The reality is the QDOS was never that popular and, but for Bill Gates realizing that he could buy it cheap and resell it to IBM for $$$$$$$$$$$$$$$$$, it would have been another footnote in history.
"He used the same set of BDOS access points but then who wouldn't have done? "
Well Oracle wouldn't have liked it if CP/M has been theirs.....
True - but those were kinder, gentler days when we wrote code and released it "open source" years before the phrase "open source" even existed. At the time we kinda thought that Tim was a bit cheeky using the same basic BDOS calls but Gary hadn't copyrighted the sequence so it was fair game if you didn't care too much about your reputation.
You have to remember that, at the time, QDOS was a very small bit player - the main market for QDOS was the few people who'd built S-100 boards with 8088 processors (I wire-wrapped mine - that should tell you something) ...
Now, to imagine a different world - what would have happened if DEC had built the first PC and used their own RSX11M as the operating system - a real-time, multitasking Operating System that beat the pants off every other OS at that time...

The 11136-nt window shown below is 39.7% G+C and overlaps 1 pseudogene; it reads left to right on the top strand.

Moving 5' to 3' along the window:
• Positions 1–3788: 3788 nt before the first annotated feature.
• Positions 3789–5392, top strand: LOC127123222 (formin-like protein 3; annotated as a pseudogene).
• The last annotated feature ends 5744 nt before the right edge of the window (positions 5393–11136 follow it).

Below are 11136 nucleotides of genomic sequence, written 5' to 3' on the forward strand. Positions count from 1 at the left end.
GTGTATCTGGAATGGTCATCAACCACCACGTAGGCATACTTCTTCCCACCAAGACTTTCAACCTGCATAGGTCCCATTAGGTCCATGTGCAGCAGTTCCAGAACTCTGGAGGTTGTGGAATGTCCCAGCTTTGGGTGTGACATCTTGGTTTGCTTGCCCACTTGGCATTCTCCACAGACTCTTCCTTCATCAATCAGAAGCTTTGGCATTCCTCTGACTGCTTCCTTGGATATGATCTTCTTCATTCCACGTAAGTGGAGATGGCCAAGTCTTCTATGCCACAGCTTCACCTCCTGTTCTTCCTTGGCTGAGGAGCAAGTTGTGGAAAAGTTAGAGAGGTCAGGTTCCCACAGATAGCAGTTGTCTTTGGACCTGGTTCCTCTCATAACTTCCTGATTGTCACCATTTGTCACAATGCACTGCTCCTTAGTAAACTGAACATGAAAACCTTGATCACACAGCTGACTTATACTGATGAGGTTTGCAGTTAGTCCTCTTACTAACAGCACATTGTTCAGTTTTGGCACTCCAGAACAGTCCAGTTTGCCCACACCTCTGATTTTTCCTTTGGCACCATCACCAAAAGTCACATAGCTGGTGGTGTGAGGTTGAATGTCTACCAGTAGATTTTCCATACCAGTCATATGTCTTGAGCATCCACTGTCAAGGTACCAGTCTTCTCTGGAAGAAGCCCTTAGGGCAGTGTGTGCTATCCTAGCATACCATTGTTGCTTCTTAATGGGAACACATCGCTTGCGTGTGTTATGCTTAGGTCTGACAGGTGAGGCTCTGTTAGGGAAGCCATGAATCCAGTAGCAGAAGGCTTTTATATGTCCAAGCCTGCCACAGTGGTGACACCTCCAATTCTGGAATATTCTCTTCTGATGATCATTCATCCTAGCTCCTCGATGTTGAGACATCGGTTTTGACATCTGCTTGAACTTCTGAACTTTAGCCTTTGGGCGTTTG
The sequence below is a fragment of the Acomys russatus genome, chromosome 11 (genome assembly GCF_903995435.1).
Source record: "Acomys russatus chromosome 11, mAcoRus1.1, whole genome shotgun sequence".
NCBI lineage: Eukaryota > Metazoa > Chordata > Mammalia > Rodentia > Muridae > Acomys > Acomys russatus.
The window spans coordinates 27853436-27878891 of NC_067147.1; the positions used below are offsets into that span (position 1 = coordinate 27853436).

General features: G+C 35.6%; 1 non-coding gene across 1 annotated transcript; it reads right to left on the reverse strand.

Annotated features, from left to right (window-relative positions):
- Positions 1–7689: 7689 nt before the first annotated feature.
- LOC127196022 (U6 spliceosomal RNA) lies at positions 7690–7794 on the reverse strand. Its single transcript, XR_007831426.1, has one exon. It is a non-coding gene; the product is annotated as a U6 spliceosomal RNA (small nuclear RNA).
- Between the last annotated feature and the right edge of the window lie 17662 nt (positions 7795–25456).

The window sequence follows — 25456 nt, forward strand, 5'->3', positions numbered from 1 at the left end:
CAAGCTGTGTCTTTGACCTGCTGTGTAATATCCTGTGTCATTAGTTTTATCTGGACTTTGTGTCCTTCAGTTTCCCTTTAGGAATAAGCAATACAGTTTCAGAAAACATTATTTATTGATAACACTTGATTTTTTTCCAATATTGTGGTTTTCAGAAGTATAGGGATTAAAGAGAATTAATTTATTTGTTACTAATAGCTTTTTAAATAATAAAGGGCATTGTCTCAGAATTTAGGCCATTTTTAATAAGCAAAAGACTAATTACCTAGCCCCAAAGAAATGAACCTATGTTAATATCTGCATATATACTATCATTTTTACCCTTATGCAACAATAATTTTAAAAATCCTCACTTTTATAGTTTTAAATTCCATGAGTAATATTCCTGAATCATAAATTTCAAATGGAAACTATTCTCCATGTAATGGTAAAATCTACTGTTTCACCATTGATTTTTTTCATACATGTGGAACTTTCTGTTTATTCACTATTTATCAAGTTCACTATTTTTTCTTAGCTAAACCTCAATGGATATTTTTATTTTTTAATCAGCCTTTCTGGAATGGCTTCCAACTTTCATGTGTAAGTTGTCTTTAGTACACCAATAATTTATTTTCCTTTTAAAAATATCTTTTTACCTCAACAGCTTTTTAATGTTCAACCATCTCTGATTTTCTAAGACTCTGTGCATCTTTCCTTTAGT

it is important to remember that at the time of the 5150 IBM did not want the 5150 to have enough guts to threaten its regular business products. that is why CP/M was NOT authorized for the 5150. Rather the junk O/S was scrounged up from experimenters. too you'll remember the segment offset was carefully limited to 4 bits -- limiting the 5150 and derivitives to 1MB memory
> It is important to remember that at the time of the 5150 IBM did not want the 5150 to have enough guts to threaten its regular business products.
That is almost true, though it did use the fastest available 8088 chip. It was designed to be used as a terminal (which is why the serial ports are configured as DTE) with local processing capability.